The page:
The politics of Matt Tabbi’s big con
Aside from racism, the most important source of political power for the far right in the United States is apathy and despair. The same political forces that murdered people for registering to vote in Mississippi just a few decades back and that are still desperately working on voter suppression tactics today also work hard to convince “the wrong kind of voters” that there is no purpose in voting, it’s all a fraud, voting doesn’t change anything - only suckers turn out to vote, both parties are the same crooks. That’s the message that people like Matt Taibbi, knowingly or not, sell to the public often with grossly deceptive arguments. In his latest article, Taibbi makes the argument that the Democrats followed the same “financial bailout” policies as Republicans of rewarding the connected Wall Street banks and neglecting Main Street. Since the facts don’t support this argument, he displays an awesome set of rhetorical tricks. Consider how he misrepresents the Democrats Small Business Lending Fund:
Moreover, instead of using the bailout money as promised – to jump-start the economy – Wall Street used the funds to make the economy more dangerous. […]
Other banks found more creative uses for bailout money. In October 2010, Obama signed a new bailout bill creating a program called the Small Business Lending Fund, in which firms with fewer than $10 billion in assets could apply to share in a pool of $4 billion in public money. As it turned out, however, about a third of the 332 companies that took part in the program used at least some of the money to repay their original TARP loans. Small banks that still owed TARP money essentially took out cheaper loans from the government to repay their more expensive TARP loans – a move that conveniently exempted them from the limits on executive bonuses mandated by the bailout.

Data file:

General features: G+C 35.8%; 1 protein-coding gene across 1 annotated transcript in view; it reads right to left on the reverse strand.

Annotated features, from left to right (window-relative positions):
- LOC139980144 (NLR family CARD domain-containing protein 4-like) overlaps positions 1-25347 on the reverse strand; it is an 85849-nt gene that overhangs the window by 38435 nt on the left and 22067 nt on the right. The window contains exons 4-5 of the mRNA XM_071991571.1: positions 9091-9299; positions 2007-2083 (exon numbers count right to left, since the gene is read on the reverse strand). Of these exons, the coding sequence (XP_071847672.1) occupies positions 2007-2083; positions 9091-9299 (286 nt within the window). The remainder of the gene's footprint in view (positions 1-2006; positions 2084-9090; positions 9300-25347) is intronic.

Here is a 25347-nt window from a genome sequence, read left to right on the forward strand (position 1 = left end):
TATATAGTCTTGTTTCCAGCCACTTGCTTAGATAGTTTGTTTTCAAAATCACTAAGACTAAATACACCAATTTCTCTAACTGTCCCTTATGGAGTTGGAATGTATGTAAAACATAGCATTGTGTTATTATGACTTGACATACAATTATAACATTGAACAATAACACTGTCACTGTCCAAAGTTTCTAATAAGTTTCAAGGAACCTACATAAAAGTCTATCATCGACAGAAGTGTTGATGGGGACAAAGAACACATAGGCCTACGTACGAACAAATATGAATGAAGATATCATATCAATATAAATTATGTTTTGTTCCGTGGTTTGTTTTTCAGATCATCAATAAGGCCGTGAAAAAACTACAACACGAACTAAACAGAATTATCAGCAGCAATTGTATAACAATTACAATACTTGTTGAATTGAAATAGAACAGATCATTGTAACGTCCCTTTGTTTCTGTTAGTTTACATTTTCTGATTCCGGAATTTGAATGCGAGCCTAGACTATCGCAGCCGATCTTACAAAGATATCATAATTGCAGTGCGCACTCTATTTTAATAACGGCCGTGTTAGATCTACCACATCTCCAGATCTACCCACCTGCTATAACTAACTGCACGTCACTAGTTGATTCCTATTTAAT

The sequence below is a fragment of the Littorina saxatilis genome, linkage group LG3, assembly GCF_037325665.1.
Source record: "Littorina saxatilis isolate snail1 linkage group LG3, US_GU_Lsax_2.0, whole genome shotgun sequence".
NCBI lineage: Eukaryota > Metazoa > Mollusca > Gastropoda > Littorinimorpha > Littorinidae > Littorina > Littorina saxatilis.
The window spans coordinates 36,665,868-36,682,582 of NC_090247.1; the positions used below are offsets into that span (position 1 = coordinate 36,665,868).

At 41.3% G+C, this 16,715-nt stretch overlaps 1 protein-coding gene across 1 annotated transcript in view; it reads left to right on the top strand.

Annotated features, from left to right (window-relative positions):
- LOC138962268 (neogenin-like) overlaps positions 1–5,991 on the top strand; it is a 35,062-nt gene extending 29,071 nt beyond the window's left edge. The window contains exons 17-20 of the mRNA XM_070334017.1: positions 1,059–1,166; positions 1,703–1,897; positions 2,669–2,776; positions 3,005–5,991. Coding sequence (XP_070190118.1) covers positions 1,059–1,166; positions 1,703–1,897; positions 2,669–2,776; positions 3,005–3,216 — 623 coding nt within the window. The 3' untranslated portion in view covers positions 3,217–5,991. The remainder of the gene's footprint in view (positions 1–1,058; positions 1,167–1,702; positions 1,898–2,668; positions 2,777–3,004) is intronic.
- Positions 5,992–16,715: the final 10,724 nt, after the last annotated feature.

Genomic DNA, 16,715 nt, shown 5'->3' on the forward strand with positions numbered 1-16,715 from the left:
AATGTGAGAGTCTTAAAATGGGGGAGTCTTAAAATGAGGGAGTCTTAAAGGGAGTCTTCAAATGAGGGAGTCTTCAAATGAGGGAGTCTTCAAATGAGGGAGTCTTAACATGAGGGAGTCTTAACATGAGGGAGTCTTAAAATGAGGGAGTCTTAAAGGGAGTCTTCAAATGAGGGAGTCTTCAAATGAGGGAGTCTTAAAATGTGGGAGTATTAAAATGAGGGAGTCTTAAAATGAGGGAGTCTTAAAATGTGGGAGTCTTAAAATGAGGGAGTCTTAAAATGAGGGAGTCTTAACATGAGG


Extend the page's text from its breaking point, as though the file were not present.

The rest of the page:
And a substantial majority of SBLF participants — more than 60 percent— have now increased their small business lending by 10 percent or more. In dollars, community bank participants increased their small business lending by $3.4 billion and CDLFs increased their small business lending by $86.8 million. [Treasury]
Using small-business funds to pay down their own debts, parking huge amounts of cash at the Fed in the midst of a stalled economy – it’s all just evidence of what most Americans know instinctively: that the bailouts didn’t result in much new business lending.